“We generally expect property-catastrophe reinsurance rates for peak zones and perils to remain acceptable for the balance of the year. However, we anticipate risk-adjusted rate reductions to continue reflecting the recent influx of capacity into the marketplace,” he said.

Noting that competition is strong and capacity abundant in the casualty segment, Price said Platinum wrote $101 million of its $121 million of expiring casualty premium (a 15 percent drop). “Strong reinsurer appetites for premium volume makes it a buyers market [and] many treaties do not meet our pricing standards,” said the CEO of Platinum, notable for being the first publicly traded Bermuda reinsurer to report earnings each quarter.

In spite of Price’s assessment of the existence of a “buyers market,” not every buyer is taking advantage of softer reinsurance prices—a fact that became clear when the first publicly traded insurer to report announced its earnings later in the day.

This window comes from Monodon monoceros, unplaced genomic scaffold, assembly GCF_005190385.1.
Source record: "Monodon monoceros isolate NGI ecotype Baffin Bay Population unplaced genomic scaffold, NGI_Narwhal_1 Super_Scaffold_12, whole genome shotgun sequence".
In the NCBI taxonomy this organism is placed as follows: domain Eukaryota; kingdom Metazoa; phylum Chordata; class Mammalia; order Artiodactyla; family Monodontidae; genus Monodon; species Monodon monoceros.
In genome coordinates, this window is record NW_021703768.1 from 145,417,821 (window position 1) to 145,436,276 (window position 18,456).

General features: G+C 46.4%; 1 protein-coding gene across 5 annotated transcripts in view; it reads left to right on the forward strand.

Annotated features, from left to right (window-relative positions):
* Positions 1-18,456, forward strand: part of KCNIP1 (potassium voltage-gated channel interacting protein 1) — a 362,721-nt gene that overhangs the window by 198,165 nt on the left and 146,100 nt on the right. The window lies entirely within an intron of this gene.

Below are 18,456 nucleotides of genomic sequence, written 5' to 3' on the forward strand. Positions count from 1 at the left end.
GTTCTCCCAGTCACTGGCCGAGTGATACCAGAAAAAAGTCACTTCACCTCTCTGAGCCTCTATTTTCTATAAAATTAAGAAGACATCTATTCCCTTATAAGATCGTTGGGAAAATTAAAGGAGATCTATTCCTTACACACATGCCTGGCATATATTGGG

Jonathan Michael, chairman and CEO of Peoria, Ill.-based RLI Corp. told an analyst that his company would not lower its reinsurance retentions and cede more business to reinsurers in reaction to falling as reinsurance prices.

“Reinsurance purchasing is a little bit like real estate. The most important thing in real estate is location, location, location. In reinsurance purchasing, the first three most important things are that [the] reinsurer is going to pay the loss when it comes time to pay the loss—and that goes for the second thing and the third thing.

“Way down the line is reinsurance pricing in my opinion and we don’t change our purchasing habits [based on] the pricing of reinsurance. That’s not the way we do business,” Michael said.

Topics Profit Loss Underwriting Reinsurance Market